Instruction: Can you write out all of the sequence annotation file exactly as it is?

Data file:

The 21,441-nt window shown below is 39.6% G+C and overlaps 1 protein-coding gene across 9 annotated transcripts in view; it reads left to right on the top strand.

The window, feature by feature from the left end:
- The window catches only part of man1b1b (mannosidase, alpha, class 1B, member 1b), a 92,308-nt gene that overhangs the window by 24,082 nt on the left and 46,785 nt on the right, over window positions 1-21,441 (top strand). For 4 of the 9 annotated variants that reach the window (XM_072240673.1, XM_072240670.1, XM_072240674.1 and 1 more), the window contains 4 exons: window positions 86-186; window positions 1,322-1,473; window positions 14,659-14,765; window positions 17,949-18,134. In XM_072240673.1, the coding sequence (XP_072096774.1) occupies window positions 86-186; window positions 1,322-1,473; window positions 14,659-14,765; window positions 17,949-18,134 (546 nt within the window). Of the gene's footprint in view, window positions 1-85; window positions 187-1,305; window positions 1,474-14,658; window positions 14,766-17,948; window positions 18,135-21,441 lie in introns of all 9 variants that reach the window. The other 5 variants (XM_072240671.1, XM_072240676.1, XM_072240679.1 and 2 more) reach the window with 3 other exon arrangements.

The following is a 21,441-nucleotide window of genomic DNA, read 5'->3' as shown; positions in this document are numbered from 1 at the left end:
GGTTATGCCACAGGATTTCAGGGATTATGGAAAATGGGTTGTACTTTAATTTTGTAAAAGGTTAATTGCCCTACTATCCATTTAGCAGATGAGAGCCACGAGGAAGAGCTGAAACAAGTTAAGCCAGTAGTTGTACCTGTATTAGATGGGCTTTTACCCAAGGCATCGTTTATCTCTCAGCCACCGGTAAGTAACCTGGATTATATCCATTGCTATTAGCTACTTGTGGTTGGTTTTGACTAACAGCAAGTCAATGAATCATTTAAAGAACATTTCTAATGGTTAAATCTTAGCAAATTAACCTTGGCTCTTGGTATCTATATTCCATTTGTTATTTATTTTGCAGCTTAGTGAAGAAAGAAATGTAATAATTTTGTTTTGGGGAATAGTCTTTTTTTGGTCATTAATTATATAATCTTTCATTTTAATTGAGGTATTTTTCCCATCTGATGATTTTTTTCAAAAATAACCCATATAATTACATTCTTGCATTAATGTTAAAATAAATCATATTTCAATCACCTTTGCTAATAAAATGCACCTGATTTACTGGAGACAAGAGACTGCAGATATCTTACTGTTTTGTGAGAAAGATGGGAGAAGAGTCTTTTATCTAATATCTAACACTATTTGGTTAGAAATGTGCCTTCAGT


The 21,441-nt window shown below is 39.6% G+C and overlaps 1 protein-coding gene across 9 annotated transcripts in view; it reads left to right on the top strand.

The window, feature by feature from the left end:
- The window catches only part of man1b1b (mannosidase, alpha, class 1B, member 1b), a 92,308-nt gene that overhangs the window by 24,082 nt on the left and 46,785 nt on the right, over window positions 1-21,441 (top strand). For 4 of the 9 annotated variants that reach the window (XM_072240673.1, XM_072240670.1, XM_072240674.1 and 1 more), the window contains 4 exons: window positions 86-186; window positions 1,322-1,473; window positions 14,659-14,765; window positions 17,949-18,134. In XM_072240673.1, the coding sequence (XP_072096774.1) occupies window positions 86-186; window positions 1,322-1,473; window positions 14,659-14,765; window positions 17,949-18,134 (546 nt within the window). Of the gene's footprint in view, window positions 1-85; window positions 187-1,305; window positions 1,474-14,658; window positions 14,766-17,948; window positions 18,135-21,441 lie in introns of all 9 variants that reach the window. The other 5 variants (XM_072240671.1, XM_072240676.1, XM_072240679.1 and 2 more) reach the window with 3 other exon arrangements.

The following is a 21,441-nucleotide window of genomic DNA, read 5'->3' as shown; positions in this document are numbered from 1 at the left end:
GGTTATGCCACAGGATTTCAGGGATTATGGAAAATGGGTTGTACTTTAATTTTGTAAAAGGTTAATTGCCCTACTATCCATTTAGCAGATGAGAGCCACGAGGAAGAGCTGAAACAAGTTAAGCCAGTAGTTGTACCTGTATTAGATGGGCTTTTACCCAAGGCATCGTTTATCTCTCAGCCACCGGTAAGTAACCTGGATTATATCCATTGCTATTAGCTACTTGTGGTTGGTTTTGACTAACAGCAAGTCAATGAATCATTTAAAGAACATTTCTAATGGTTAAATCTTAGCAAATTAACCTTGGCTCTTGGTATCTATATTCCATTTGTTATTTATTTTGCAGCTTAGTGAAGAAAGAAATGTAATAATTTTGTTTTGGGGAATAGTCTTTTTTTGGTCATTAATTATATAATCTTTCATTTTAATTGAGGTATTTTTCCCATCTGATGATTTTTTTCAAAAATAACCCATATAATTACATTCTTGCATTAATGTTAAAATAAATCATATTTCAATCACCTTTGCTAATAAAATGCACCTGATTTACTGGAGACAAGAGACTGCAGATATCTTACTGTTTTGTGAGAAAGATGGGAGAAGAGTCTTTTATCTAATATCTAACACTATTTGGTTAGAAATGTGCCTTCAGT